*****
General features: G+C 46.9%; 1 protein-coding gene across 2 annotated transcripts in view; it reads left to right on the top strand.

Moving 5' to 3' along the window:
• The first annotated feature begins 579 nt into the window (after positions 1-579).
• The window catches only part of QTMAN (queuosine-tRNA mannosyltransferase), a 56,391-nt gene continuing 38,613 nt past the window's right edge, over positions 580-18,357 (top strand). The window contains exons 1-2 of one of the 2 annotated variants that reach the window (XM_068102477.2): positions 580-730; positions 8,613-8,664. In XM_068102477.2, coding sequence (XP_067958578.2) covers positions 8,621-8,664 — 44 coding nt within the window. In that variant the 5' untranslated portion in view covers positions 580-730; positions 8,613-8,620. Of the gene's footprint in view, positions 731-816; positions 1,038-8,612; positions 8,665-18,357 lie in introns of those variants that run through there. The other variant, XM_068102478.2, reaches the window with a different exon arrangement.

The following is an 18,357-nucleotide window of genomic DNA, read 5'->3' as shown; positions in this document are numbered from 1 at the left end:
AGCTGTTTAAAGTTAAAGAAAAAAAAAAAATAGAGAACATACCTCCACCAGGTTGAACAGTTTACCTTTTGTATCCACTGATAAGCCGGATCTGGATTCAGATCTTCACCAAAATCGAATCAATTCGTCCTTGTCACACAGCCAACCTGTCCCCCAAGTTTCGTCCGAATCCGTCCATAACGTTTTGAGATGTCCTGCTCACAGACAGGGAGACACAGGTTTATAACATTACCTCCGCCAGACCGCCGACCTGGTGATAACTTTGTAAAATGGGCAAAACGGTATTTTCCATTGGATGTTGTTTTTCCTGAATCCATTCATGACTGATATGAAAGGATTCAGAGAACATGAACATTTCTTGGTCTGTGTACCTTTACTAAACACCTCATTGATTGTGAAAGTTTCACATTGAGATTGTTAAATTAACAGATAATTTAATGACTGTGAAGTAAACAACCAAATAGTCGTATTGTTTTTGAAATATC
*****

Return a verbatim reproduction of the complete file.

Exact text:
General features: G+C 46.9%; 1 protein-coding gene across 2 annotated transcripts in view; it reads left to right on the top strand.

Moving 5' to 3' along the window:
• The first annotated feature begins 579 nt into the window (after positions 1-579).
• The window catches only part of QTMAN (queuosine-tRNA mannosyltransferase), a 56,391-nt gene continuing 38,613 nt past the window's right edge, over positions 580-18,357 (top strand). The window contains exons 1-2 of one of the 2 annotated variants that reach the window (XM_068102477.2): positions 580-730; positions 8,613-8,664. In XM_068102477.2, coding sequence (XP_067958578.2) covers positions 8,621-8,664 — 44 coding nt within the window. In that variant the 5' untranslated portion in view covers positions 580-730; positions 8,613-8,620. Of the gene's footprint in view, positions 731-816; positions 1,038-8,612; positions 8,665-18,357 lie in introns of those variants that run through there. The other variant, XM_068102478.2, reaches the window with a different exon arrangement.

The following is an 18,357-nucleotide window of genomic DNA, read 5'->3' as shown; positions in this document are numbered from 1 at the left end:
AGCTGTTTAAAGTTAAAGAAAAAAAAAAAATAGAGAACATACCTCCACCAGGTTGAACAGTTTACCTTTTGTATCCACTGATAAGCCGGATCTGGATTCAGATCTTCACCAAAATCGAATCAATTCGTCCTTGTCACACAGCCAACCTGTCCCCCAAGTTTCGTCCGAATCCGTCCATAACGTTTTGAGATGTCCTGCTCACAGACAGGGAGACACAGGTTTATAACATTACCTCCGCCAGACCGCCGACCTGGTGATAACTTTGTAAAATGGGCAAAACGGTATTTTCCATTGGATGTTGTTTTTCCTGAATCCATTCATGACTGATATGAAAGGATTCAGAGAACATGAACATTTCTTGGTCTGTGTACCTTTACTAAACACCTCATTGATTGTGAAAGTTTCACATTGAGATTGTTAAATTAACAGATAATTTAATGACTGTGAAGTAAACAACCAAATAGTCGTATTGTTTTTGAAATATC